While no evidence of myocardial infarction or coronary artery disease was found in the left heart, right cardiac catheterization revealed an elevated mean pulmonary artery pressure of 33 mmHg (a mean value of 15 mmHg is considered normal) and multiple myocardial biopsies were acquired.

Histological examination revealed acute myocarditis with lymphocytic infiltration. No neutrophile granulocytes or giant cells were found (Figure 2A). Furthermore, PCR analysis of the tissue did not detect any adenovirus DNA, parvovirus B19 DNA, human herpesvirus 6 DNA, Epstein-Barr virus DNA, varicella zoster virus DNA, herpes simplex virus DNA, cytomegalovirus DNA or enterovirus RNA including Coxsackie A virus and Coxsackie B (1-6) virus. In addition, immunohistochemical analysis did not detect any cytomegalovirus-associated proteins. The patient tested negative for HIV infection based on detection of specific antibodies (via ELISA) as well as RNA (via PCR) in serum.
Figure 2

Histology images revealed acute myocarditis with lymphocytic infiltration and moderate myocyte apoptosis at first onset (A) and relapse (B). These biopsies did not detect giant cells or significant neutrophile infiltrates.

In consideration of the patient’s critical condition and the persistently high levels of serum inflammatory markers, the patient was started on empiric antibiotic coverage consisting of intravenous piperacillin/tazobactam (3 × 4.5 g/day over 10 days).

While awaiting systemic infection (diagnostic) results, azathioprine was paused. Further immunological and infection parameters pertinent to myocarditis were measured: rheumatoid factor (negative, <10.3 IU/ml) and antinuclear and anti-centromere antibody levels (ANA negative, HEP2-IFT <1:80; c-ANCA and p-ANCA negative, ANCA-IFT <1:10). All blood cultures collected within 3 days of admission were negative for bacterial and fungal growth.

Nine days later, the intra-aortic balloon pump was removed after gradual tapering off of milrinone accompanied by normalization of hemodynamic parameters, e.g. cardiac output was 8 l/min and cardiac index was 3.7 l/min/m2. At day 15 of ICU treatment, a TTE confirmed improved LV function with an EF of 50% as well as elimination of the PE (Figure 1C, D) and the patient was discharged to a ward. At this point, cardiac magnetic resonance imaging (MRI) was performed, which confirmed myocarditis along with tissue edema and moderate PE (0.3 cm); however, no late enhancement was detected. Subsequently, the heart failure therapy, i.e. bisoprolol (10 mg/day), ramipril (2.5 mg/day) and spironolactone (25 mg/day), was adjusted in a stepwise fashion based on hemodynamic parameters and clinical improvement and the patient was discharged after full recovery to ambulant treatment. Of note, the systemic therapy with mesalamine was never interrupted. Because of the active colitis, additional systemic therapy with acetylsalicylic acid was not taken into consideration after discharge from the hospital.

Six months after the first incident, the patient presented to our hospital with mild dyspnea on exertion and slight abdominal pain without bloody diarrhea. On admission, medication consisted of mesalamine (4 g/day) and budesonide (rectal foam, 2 mg/day). His blood pressure levels and serial ECG reports were normal. An X-ray showed no pulmonary infection. A TTE revealed a stable LV function (EF 50%); however, moderate PE (0.8 cm) was observed (Figure 3). Laboratory tests demonstrated slight elevations of inflammatory parameters and brain natriuretic peptide (Table 1). Thus, we promptly assumed that the beginning of an UC re-exacerbation might have triggered recurrent myocarditis. Unfortunately, the patient declined colonoscopy. As expected, a follow-up cardiac MRI revealed anterior LV wall edema along with PE (1.2 cm) and lateral wall late enhancement, indicative of acute myocarditis (Figures 4, 5 and 6). Again, myocardial biopsies were obtained, which showed the same pattern of lymphocytic myocarditis (Figure 2B). This time, the patient’s clinical condition improved on administering prednisone (1 mg/kg-body-weight/day), bisoprolol (10 mg/day), ramipril (2.5 mg/day) and spironolactone (25 mg/day). After discharge, a 6-month follow-up TTE showed normal LV function and no PE.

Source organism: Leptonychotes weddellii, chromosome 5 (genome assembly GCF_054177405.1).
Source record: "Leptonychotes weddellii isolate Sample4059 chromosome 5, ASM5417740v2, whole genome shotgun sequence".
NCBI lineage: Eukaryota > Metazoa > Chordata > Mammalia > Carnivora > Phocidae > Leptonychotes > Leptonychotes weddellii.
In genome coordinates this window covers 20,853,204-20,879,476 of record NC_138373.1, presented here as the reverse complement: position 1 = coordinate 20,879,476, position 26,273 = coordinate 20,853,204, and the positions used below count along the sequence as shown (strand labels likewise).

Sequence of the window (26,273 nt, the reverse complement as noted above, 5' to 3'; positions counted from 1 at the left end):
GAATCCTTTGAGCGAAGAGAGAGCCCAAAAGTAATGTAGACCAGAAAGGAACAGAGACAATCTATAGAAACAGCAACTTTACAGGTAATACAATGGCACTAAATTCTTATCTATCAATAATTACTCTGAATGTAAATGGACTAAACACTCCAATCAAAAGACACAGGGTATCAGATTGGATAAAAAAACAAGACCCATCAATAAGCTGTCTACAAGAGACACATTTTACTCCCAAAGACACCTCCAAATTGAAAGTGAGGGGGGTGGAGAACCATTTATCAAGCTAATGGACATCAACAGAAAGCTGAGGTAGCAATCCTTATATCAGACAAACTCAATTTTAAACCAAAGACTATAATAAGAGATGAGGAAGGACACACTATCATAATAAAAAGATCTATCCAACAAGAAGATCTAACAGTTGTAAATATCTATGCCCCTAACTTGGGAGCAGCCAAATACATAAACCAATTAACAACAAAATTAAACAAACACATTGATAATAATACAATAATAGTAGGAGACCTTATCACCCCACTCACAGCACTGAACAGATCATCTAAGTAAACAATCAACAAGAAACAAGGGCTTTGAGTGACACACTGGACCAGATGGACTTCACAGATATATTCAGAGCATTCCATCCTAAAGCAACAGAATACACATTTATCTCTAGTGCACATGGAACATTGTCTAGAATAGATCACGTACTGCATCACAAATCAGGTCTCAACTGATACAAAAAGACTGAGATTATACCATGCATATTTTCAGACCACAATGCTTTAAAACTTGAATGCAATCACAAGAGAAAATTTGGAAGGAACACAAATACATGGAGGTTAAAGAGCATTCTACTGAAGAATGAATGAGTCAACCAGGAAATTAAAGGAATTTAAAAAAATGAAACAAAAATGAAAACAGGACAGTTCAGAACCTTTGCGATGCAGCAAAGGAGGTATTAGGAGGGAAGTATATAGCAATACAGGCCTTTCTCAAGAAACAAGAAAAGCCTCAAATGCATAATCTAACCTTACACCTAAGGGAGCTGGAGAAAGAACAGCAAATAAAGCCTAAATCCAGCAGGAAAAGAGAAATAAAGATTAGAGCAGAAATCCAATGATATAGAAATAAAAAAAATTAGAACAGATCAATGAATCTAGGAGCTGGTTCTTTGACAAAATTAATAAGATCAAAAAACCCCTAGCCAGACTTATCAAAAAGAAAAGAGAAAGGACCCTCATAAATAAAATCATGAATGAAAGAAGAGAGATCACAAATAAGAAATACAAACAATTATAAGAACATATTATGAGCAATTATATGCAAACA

Figure 3

Transthoracic cardiac echocardiogramms. (A) Long axis view. (B) Short axis view. These views show a pericardial effusion of 0.8 cm at readmission.

Figure 4

Cardiac magnetic resonance imaging (MRI), turbo inversion recovery magnitude (TIRM) sequence. (A) Edema in anterior wall. (B) Pericardial effusion of 1.2 cm.

Figure 5

Cardiac magnetic resonance imaging (MRI), balanced steady-state free precesion (bSSFP) sequence. (A-C) These images show pericardial effusion of 1.2 cm.

Figure 6

Cardiac magnetic resonance imaging (MRI), inversion recovery (IR) turbo fast low-angle shot (FLASH) sequence. (A) Beginning enhancement in lateral wall. (B-C) Intramural late-enhancement in lateral wall.

Conclusions

An association of cardiac disease with IBD has rarely been found [2]. In a large nationwide study of IBD patients (N = 15,572) conducted from 1977 to 1992 in Denmark, the incidence of myocarditis was 0.03% [2]. In these cases, the most frightening scenario is finding giant cells in a biopsy. Giant cell myocarditis, which often coincides with autoimmune diseases, has been reported as inevitably fatal with a fulminate course resulting in death, usually within 3 months [46]. To date, less than five cases have been reported in the literature of IBD-related myocarditis (other than giant cell myocarditis) that rapidly ends in severe heart failure during UC exacerbation for either new onset or relapse cases. This convinced us of the need to report this case of a young male experiencing severe lymphocytic myocarditis along with left heart failure during UC exacerbation.